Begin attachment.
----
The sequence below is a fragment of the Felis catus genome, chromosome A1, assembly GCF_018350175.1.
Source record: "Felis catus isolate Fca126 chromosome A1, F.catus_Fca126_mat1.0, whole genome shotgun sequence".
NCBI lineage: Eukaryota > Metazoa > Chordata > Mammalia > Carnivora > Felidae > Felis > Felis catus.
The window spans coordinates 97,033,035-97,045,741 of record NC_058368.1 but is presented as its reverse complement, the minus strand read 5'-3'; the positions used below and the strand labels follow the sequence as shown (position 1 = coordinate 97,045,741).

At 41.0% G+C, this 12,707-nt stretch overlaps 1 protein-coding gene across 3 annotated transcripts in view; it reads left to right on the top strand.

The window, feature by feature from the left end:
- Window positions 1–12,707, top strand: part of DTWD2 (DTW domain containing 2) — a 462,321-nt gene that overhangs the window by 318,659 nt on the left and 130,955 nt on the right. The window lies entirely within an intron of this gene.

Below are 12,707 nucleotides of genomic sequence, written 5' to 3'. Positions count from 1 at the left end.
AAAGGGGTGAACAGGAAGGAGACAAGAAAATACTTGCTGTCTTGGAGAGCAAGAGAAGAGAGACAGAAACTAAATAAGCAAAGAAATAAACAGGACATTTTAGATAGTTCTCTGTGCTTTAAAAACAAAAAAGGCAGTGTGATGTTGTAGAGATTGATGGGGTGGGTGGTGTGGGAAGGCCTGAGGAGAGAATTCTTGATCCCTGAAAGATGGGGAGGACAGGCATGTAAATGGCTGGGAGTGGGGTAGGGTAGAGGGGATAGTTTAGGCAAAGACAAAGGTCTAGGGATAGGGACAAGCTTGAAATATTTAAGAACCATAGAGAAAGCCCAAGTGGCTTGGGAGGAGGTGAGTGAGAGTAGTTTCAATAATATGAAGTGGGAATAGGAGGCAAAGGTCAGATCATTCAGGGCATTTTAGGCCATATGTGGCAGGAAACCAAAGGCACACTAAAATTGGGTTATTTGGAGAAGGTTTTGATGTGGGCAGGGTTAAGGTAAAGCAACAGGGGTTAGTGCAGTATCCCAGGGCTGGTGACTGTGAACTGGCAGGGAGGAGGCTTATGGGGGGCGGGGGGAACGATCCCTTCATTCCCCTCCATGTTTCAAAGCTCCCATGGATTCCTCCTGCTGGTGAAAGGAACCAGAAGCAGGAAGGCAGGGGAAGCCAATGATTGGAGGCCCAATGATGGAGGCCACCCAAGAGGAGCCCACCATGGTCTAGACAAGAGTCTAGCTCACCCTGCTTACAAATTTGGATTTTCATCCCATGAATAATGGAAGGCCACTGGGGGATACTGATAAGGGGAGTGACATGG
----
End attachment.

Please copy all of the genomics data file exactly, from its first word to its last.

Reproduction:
The sequence below is a fragment of the Felis catus genome, chromosome A1, assembly GCF_018350175.1.
Source record: "Felis catus isolate Fca126 chromosome A1, F.catus_Fca126_mat1.0, whole genome shotgun sequence".
NCBI lineage: Eukaryota > Metazoa > Chordata > Mammalia > Carnivora > Felidae > Felis > Felis catus.
The window spans coordinates 97,033,035-97,045,741 of record NC_058368.1 but is presented as its reverse complement, the minus strand read 5'-3'; the positions used below and the strand labels follow the sequence as shown (position 1 = coordinate 97,045,741).

At 41.0% G+C, this 12,707-nt stretch overlaps 1 protein-coding gene across 3 annotated transcripts in view; it reads left to right on the top strand.

The window, feature by feature from the left end:
- Window positions 1–12,707, top strand: part of DTWD2 (DTW domain containing 2) — a 462,321-nt gene that overhangs the window by 318,659 nt on the left and 130,955 nt on the right. The window lies entirely within an intron of this gene.

Below are 12,707 nucleotides of genomic sequence, written 5' to 3'. Positions count from 1 at the left end.
AAAGGGGTGAACAGGAAGGAGACAAGAAAATACTTGCTGTCTTGGAGAGCAAGAGAAGAGAGACAGAAACTAAATAAGCAAAGAAATAAACAGGACATTTTAGATAGTTCTCTGTGCTTTAAAAACAAAAAAGGCAGTGTGATGTTGTAGAGATTGATGGGGTGGGTGGTGTGGGAAGGCCTGAGGAGAGAATTCTTGATCCCTGAAAGATGGGGAGGACAGGCATGTAAATGGCTGGGAGTGGGGTAGGGTAGAGGGGATAGTTTAGGCAAAGACAAAGGTCTAGGGATAGGGACAAGCTTGAAATATTTAAGAACCATAGAGAAAGCCCAAGTGGCTTGGGAGGAGGTGAGTGAGAGTAGTTTCAATAATATGAAGTGGGAATAGGAGGCAAAGGTCAGATCATTCAGGGCATTTTAGGCCATATGTGGCAGGAAACCAAAGGCACACTAAAATTGGGTTATTTGGAGAAGGTTTTGATGTGGGCAGGGTTAAGGTAAAGCAACAGGGGTTAGTGCAGTATCCCAGGGCTGGTGACTGTGAACTGGCAGGGAGGAGGCTTATGGGGGGCGGGGGGAACGATCCCTTCATTCCCCTCCATGTTTCAAAGCTCCCATGGATTCCTCCTGCTGGTGAAAGGAACCAGAAGCAGGAAGGCAGGGGAAGCCAATGATTGGAGGCCCAATGATGGAGGCCACCCAAGAGGAGCCCACCATGGTCTAGACAAGAGTCTAGCTCACCCTGCTTACAAATTTGGATTTTCATCCCATGAATAATGGAAGGCCACTGGGGGATACTGATAAGGGGAGTGACATGG